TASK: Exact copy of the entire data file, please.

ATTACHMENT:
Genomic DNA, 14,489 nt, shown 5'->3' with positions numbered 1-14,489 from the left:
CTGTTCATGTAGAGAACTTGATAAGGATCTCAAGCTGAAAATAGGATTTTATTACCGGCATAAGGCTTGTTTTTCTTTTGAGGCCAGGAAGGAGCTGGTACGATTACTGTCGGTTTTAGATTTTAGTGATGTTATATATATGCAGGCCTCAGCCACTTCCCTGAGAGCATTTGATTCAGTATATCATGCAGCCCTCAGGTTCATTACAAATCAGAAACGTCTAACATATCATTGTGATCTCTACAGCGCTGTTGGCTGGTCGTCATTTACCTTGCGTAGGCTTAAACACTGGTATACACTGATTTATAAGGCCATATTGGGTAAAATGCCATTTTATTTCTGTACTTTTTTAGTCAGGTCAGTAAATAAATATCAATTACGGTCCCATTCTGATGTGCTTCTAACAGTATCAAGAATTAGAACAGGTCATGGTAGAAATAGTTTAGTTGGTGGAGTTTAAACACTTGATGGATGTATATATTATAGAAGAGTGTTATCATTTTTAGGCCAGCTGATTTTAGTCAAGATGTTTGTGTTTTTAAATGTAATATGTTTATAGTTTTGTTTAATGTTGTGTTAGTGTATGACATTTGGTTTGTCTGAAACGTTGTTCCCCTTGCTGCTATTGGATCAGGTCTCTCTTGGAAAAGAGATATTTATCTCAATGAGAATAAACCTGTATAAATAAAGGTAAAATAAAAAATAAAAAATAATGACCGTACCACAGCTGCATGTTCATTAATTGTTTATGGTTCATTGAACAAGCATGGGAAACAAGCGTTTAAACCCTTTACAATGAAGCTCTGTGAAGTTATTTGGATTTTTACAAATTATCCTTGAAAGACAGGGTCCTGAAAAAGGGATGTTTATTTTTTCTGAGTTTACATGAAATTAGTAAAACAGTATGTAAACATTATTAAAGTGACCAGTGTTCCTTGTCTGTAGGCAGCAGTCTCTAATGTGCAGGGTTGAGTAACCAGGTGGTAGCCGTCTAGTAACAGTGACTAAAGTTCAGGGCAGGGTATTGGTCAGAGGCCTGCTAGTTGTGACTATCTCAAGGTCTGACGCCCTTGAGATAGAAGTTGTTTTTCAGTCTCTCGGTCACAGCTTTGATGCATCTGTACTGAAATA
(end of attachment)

Genomic DNA, 14,489 nt, shown 5'->3' with positions numbered 1-14,489 from the left:
CTGTTCATGTAGAGAACTTGATAAGGATCTCAAGCTGAAAATAGGATTTTATTACCGGCATAAGGCTTGTTTTTCTTTTGAGGCCAGGAAGGAGCTGGTACGATTACTGTCGGTTTTAGATTTTAGTGATGTTATATATATGCAGGCCTCAGCCACTTCCCTGAGAGCATTTGATTCAGTATATCATGCAGCCCTCAGGTTCATTACAAATCAGAAACGTCTAACATATCATTGTGATCTCTACAGCGCTGTTGGCTGGTCGTCATTTACCTTGCGTAGGCTTAAACACTGGTATACACTGATTTATAAGGCCATATTGGGTAAAATGCCATTTTATTTCTGTACTTTTTTAGTCAGGTCAGTAAATAAATATCAATTACGGTCCCATTCTGATGTGCTTCTAACAGTATCAAGAATTAGAACAGGTCATGGTAGAAATAGTTTAGTTGGTGGAGTTTAAACACTTGATGGATGTATATATTATAGAAGAGTGTTATCATTTTTAGGCCAGCTGATTTTAGTCAAGATGTTTGTGTTTTTAAATGTAATATGTTTATAGTTTTGTTTAATGTTGTGTTAGTGTATGACATTTGGTTTGTCTGAAACGTTGTTCCCCTTGCTGCTATTGGATCAGGTCTCTCTTGGAAAAGAGATATTTATCTCAATGAGAATAAACCTGTATAAATAAAGGTAAAATAAAAAATAAAAAATAATGACCGTACCACAGCTGCATGTTCATTAATTGTTTATGGTTCATTGAACAAGCATGGGAAACAAGCGTTTAAACCCTTTACAATGAAGCTCTGTGAAGTTATTTGGATTTTTACAAATTATCCTTGAAAGACAGGGTCCTGAAAAAGGGATGTTTATTTTTTCTGAGTTTACATGAAATTAGTAAAACAGTATGTAAACATTATTAAAGTGACCAGTGTTCCTTGTCTGTAGGCAGCAGTCTCTAATGTGCAGGGTTGAGTAACCAGGTGGTAGCCGTCTAGTAACAGTGACTAAAGTTCAGGGCAGGGTATTGGTCAGAGGCCTGCTAGTTGTGACTATCTCAAGGTCTGACGCCCTTGAGATAGAAGTTGTTTTTCAGTCTCTCGGTCACAGCTTTGATGCATCTGTACTGAAATA